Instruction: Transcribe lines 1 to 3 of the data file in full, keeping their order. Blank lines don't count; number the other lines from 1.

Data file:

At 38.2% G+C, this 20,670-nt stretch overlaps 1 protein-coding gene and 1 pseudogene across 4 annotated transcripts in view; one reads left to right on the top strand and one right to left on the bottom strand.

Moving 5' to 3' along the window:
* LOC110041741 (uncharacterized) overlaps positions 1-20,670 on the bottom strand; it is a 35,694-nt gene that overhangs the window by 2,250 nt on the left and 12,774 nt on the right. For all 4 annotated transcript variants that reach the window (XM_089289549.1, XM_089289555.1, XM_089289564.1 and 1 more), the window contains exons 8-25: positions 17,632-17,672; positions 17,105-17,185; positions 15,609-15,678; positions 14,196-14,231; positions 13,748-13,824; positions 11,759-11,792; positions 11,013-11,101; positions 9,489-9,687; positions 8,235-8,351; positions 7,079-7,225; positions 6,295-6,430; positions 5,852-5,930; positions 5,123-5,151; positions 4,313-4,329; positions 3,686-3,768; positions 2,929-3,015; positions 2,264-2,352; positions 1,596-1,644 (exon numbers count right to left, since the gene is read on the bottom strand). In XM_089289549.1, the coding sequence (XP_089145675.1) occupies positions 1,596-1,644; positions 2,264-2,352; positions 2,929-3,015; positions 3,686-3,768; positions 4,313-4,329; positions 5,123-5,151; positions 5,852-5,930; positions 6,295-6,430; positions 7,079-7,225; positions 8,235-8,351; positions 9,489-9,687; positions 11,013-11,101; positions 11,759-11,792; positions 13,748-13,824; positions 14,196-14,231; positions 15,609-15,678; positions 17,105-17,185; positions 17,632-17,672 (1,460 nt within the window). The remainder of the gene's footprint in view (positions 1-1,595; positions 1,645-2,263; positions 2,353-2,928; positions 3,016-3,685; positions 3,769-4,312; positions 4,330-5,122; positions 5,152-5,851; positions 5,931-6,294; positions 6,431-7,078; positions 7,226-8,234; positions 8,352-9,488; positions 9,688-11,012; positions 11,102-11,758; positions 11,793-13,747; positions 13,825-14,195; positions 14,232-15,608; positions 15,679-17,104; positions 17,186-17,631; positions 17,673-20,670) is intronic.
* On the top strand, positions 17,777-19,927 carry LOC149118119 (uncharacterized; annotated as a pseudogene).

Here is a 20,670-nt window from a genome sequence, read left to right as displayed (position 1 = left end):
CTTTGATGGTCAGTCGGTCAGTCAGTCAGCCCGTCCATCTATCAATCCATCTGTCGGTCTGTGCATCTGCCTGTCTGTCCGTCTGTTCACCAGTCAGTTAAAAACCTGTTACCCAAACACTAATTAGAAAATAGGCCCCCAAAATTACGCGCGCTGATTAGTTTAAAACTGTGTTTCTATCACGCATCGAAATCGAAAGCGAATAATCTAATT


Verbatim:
At 38.2% G+C, this 20,670-nt stretch overlaps 1 protein-coding gene and 1 pseudogene across 4 annotated transcripts in view; one reads left to right on the top strand and one right to left on the bottom strand.

Moving 5' to 3' along the window:
* LOC110041741 (uncharacterized) overlaps positions 1-20,670 on the bottom strand; it is a 35,694-nt gene that overhangs the window by 2,250 nt on the left and 12,774 nt on the right. For all 4 annotated transcript variants that reach the window (XM_089289549.1, XM_089289555.1, XM_089289564.1 and 1 more), the window contains exons 8-25: positions 17,632-17,672; positions 17,105-17,185; positions 15,609-15,678; positions 14,196-14,231; positions 13,748-13,824; positions 11,759-11,792; positions 11,013-11,101; positions 9,489-9,687; positions 8,235-8,351; positions 7,079-7,225; positions 6,295-6,430; positions 5,852-5,930; positions 5,123-5,151; positions 4,313-4,329; positions 3,686-3,768; positions 2,929-3,015; positions 2,264-2,352; positions 1,596-1,644 (exon numbers count right to left, since the gene is read on the bottom strand). In XM_089289549.1, the coding sequence (XP_089145675.1) occupies positions 1,596-1,644; positions 2,264-2,352; positions 2,929-3,015; positions 3,686-3,768; positions 4,313-4,329; positions 5,123-5,151; positions 5,852-5,930; positions 6,295-6,430; positions 7,079-7,225; positions 8,235-8,351; positions 9,489-9,687; positions 11,013-11,101; positions 11,759-11,792; positions 13,748-13,824; positions 14,196-14,231; positions 15,609-15,678; positions 17,105-17,185; positions 17,632-17,672 (1,460 nt within the window). The remainder of the gene's footprint in view (positions 1-1,595; positions 1,645-2,263; positions 2,353-2,928; positions 3,016-3,685; positions 3,769-4,312; positions 4,330-5,122; positions 5,152-5,851; positions 5,931-6,294; positions 6,431-7,078; positions 7,226-8,234; positions 8,352-9,488; positions 9,688-11,012; positions 11,102-11,758; positions 11,793-13,747; positions 13,825-14,195; positions 14,232-15,608; positions 15,679-17,104; positions 17,186-17,631; positions 17,673-20,670) is intronic.